Careful, comprehensive analyses of “grafting economics” –the economic feasibility of producing grafted plants as a business and of using them in commercial fruit production – are complete and others are underway. It is clear that producing grafted plants is more costly than producing standard seedlings (transplants) and that increases in production costs depend on the number of plants produced. Also, most agree that the costs of producing grafted plants can be estimated more reliably than the economic benefits of using grafted plants in commercial fruit production, although yield increases exceeding 5-10% are common. Real benefits must be determined one farm, one season, one crop and, maybe, one field at a time. In one experiment focused on organic heirloom tomato production, economic risk of crop loss due to root-knot nematode damage exceeded the 46% higher cost of grafted transplants.

The consensus is that grafting economics are not settled and that they are complicated to evaluate but should always attempt to take all related costs and gains into account. Grafting economics appear to be personal (farm-/farmer-specific) in that they depend on individual valuations of the perceived gains and losses resulting from making and/or using grafted plants.

Anecdotally, over the years, in discussing grafted plants as a product (propagator point of view) and tool (fruit grower point of view) with farmers who have experimented with them well and/or analyzed reports about them carefully, it seems that for every four farmers I spoke with, two were generally positive, one was negative, and the fourth was unsure. This mixed perspective on grafting is consistent with the views of people currently most optimistic about the potential of grafting to benefit U.S. vegetable growers and gardeners, including organic. While use of grafted plants has risen sharply in the last 10-15 years, utilization has not reached its expected peak. Improvements in rootstock varieties, identifying optimal rootstock-scion combinations, and grafting methods and supply streams are required, along with better recommendations for using grafted plants more cost-effectively under more conditions on more farms and in more gardens.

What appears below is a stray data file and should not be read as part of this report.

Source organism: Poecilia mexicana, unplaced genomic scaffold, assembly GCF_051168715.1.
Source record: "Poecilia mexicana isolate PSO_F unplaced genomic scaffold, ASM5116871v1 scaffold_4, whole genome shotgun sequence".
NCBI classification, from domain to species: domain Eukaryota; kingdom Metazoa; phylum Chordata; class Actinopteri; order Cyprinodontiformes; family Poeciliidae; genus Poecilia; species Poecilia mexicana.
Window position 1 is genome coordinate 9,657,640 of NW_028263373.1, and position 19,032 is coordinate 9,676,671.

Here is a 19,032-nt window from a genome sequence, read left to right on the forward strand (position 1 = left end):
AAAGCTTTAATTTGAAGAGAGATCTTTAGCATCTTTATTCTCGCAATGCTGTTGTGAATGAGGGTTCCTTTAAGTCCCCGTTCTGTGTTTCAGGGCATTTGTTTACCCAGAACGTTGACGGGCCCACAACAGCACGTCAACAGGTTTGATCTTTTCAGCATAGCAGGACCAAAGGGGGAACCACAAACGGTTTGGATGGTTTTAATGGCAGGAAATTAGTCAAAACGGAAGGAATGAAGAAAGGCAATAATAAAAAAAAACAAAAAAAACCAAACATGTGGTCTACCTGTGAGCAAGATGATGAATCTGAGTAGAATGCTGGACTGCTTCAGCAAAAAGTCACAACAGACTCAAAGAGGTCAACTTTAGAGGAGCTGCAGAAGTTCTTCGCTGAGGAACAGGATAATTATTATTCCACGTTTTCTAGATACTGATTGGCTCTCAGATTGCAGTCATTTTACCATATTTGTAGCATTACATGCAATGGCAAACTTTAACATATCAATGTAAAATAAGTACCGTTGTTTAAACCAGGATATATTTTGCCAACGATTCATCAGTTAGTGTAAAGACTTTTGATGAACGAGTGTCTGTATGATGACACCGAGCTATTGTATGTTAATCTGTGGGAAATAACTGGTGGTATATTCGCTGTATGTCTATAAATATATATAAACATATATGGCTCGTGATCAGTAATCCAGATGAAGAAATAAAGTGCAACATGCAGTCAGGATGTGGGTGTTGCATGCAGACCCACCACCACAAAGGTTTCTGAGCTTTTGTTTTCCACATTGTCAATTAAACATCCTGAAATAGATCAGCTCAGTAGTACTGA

Seed companies, grower and commodity organizations, private organizations and foundations, universities, USDA and SARE, and others have sponsored an impressive amount and range of studies and extension-outreach activities aimed at strengthening the utility of vegetable grafting. Consider completing your own fair and reliable evaluation, perhaps with extension or another trusted collaborator.

The consensus view is that grafted plants tend to offer vegetable growers in the U.S. the greatest return on investment when one or more of the following conditions are true:

1. Their operation is being hurt or is likely to be hurt by a damaging infestation of nematodes or outbreak of soilborne disease that can be tolerated by at least one rootstock variety.
2. Their preferred scion variety is susceptible to that nematode or disease and using another scion variety is unappealing or impossible (e.g., for market reasons).
3. The farm has a small land base and few other nematode/disease management options will bring the needed level of (economic) control.
4. Crop vigor and yield are very important, especially to enhance or maintain the farm’s presence in the market.
5. Single plantings will be picked as many times as conditions allow; in other words, total seasonal yield is important and the grower may be willing to tolerate having a smaller early yield in exchange for a greater total seasonal yield.

Learning more about vegetable grafting may be most relevant in the near-term for farms for which one or more of these conditions are true. However, grower experiences and research-based evidence suggest that learning more about this long-standing technology also would be useful for many others.

Matthew Kleinhenz is a professor in Horticulture and Crop Science at The Ohio State University.

 

 

From the November | December 2018 Issue

Comments are closed.